I would be very, very thankful of any suggestions for other techniques to help distinguish depth from height at parallel perspectives, as well as references on games which do things like that. I would also like opinions on that "brightness-matches height" thing, I am really not sure if it works by looking at the mock-up, but it would be the a very explicit way to do it. Thank you all in advance.

Offline 32

  • 0011
  • **
  • Posts: 535
  • Karma: +1/-0
    • @AngusDoolan
    • http://pixeljoint.com/p/19827.htm
    • View Profile

Re: How to help the player judge depth and height

Reply #1 on: May 18, 2018, 08:00:25 am
I think having the wall of the tile change brightness is not looking so good. I would consider just having the top surface of the object change brightness depending on height. At the very least you'll want to aim for a smoother gradient, the striation is making it look like the back walls for example are stairs.

I would be looking very hard at shadows and different angles to cast them at. I think having them be slightly diagonal rather than directly below and object will help a lot, so walls and other grounded objects can still indicate how tall they are. The main thing is going to be level design though, if you don't get to complicated about your level layouts I don't foresee there being too many issues, if you're trying to get full 3d gameplay just make a 3d game.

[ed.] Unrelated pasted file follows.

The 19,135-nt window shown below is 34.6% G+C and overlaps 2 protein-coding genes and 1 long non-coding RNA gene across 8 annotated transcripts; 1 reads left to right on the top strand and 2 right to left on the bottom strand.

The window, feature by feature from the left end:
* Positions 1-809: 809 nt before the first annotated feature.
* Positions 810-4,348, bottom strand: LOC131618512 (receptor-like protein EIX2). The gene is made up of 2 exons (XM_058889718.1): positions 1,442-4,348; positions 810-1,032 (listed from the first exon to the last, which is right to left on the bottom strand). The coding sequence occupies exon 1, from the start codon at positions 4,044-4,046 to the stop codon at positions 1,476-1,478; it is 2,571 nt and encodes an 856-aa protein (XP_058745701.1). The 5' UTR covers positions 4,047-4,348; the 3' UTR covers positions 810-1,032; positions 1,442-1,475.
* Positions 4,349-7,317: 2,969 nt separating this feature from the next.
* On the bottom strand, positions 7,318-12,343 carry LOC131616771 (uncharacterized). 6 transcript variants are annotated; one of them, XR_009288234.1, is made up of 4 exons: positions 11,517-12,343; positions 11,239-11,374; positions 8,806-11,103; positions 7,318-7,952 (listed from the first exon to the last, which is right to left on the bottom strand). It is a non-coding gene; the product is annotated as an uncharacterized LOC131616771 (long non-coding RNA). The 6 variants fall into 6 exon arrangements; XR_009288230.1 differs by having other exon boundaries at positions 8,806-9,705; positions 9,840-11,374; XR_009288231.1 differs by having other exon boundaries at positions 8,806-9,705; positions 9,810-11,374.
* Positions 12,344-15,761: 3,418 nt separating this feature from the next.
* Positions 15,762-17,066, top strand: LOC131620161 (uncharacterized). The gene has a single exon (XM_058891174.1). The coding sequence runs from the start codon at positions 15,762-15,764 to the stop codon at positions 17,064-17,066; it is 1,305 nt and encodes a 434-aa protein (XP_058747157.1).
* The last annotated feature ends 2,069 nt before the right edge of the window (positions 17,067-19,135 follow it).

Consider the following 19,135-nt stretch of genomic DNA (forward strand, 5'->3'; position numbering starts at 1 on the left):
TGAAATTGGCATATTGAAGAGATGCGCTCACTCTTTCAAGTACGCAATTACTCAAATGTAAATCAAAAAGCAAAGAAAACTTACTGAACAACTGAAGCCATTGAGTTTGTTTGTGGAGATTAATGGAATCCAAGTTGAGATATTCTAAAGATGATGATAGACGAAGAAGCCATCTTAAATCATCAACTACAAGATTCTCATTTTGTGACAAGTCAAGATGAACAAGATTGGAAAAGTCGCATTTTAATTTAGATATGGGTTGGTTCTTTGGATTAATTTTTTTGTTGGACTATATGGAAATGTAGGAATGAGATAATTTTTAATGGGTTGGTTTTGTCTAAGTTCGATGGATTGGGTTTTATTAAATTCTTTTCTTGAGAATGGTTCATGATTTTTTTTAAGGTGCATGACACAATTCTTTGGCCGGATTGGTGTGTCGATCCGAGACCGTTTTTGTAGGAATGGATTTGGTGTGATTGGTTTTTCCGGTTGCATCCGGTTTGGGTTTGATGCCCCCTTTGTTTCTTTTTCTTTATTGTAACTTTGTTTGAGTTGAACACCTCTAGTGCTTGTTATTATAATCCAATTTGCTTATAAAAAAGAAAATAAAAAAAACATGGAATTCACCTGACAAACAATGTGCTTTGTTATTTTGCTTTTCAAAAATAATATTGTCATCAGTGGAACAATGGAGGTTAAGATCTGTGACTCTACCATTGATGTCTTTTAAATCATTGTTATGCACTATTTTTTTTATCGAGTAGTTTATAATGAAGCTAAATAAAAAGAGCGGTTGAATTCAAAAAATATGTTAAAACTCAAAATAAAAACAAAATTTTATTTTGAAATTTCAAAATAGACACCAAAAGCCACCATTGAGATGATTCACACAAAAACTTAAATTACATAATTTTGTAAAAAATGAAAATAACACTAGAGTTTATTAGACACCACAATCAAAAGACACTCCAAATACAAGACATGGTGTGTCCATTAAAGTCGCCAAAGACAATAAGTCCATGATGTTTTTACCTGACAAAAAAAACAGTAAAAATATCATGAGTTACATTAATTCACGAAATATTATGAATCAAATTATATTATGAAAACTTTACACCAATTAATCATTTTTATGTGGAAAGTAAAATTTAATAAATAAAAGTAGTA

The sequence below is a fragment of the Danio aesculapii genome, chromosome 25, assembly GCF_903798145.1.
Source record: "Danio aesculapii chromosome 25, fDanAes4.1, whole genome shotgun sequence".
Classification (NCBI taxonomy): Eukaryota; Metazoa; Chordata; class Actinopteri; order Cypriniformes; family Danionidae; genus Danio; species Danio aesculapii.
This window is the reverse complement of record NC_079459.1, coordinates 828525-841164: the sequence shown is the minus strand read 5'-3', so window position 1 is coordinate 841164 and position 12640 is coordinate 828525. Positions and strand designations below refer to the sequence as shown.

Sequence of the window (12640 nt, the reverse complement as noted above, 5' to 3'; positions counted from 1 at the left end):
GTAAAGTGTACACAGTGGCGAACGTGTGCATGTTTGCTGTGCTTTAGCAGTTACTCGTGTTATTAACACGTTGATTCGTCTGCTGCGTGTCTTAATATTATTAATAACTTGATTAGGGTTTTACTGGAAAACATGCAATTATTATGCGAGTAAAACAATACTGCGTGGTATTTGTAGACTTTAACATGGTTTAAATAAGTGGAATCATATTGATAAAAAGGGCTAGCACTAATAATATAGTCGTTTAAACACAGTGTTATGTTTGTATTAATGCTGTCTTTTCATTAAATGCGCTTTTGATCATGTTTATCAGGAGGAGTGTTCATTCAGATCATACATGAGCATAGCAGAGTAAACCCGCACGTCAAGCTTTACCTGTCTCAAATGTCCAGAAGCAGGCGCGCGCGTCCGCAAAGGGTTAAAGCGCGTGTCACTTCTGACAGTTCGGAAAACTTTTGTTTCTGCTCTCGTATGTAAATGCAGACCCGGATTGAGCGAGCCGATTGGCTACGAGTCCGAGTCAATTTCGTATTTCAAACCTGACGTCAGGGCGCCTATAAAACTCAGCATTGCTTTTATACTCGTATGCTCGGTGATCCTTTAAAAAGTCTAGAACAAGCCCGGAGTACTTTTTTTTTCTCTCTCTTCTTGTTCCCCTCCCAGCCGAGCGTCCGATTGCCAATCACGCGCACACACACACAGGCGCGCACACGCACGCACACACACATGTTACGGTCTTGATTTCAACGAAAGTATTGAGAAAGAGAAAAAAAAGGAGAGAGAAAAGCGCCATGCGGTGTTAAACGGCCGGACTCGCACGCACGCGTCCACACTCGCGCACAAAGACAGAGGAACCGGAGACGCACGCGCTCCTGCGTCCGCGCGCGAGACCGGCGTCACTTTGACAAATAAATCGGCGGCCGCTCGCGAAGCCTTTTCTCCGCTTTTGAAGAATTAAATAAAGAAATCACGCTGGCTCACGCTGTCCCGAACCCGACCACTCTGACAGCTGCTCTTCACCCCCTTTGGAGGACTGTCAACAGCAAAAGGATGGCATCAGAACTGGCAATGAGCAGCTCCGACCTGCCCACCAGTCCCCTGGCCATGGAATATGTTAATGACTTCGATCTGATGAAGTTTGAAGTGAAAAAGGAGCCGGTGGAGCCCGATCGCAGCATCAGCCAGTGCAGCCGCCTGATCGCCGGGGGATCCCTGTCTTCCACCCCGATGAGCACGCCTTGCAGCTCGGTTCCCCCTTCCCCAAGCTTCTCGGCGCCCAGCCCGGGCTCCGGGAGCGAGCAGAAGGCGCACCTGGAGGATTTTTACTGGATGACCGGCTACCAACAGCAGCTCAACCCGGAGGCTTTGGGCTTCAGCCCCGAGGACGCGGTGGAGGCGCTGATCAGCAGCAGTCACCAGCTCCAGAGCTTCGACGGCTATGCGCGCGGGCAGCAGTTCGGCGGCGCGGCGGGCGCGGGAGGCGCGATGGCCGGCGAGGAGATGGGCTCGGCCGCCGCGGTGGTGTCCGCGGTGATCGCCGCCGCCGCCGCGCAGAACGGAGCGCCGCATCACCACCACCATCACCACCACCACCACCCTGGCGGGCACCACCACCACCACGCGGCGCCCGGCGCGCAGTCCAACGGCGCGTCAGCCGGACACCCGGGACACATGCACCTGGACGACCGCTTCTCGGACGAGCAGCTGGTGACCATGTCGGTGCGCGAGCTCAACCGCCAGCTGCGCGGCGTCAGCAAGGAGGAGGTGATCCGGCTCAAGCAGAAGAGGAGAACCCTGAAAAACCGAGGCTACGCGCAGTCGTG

Offline yrizoud

  • 0010
  • *
  • Posts: 330
  • Karma: +0/-0
    • View Profile

Re: How to help the player judge depth and height

Reply #2 on: May 18, 2018, 08:40:56 am
The mockup in first post uses the exact same texture (brick pattern) for vertical and horizontal planes. You should avoid it at all costs, it causes a massive visual confusion.
Game designers often reserve complex/detailed patterns for vertical planes, and then draw ground on flat color or using groups of pixels (not single pixels or one-pixel-wide lines), because sprites overlap ground most, and this choice helps them stand out.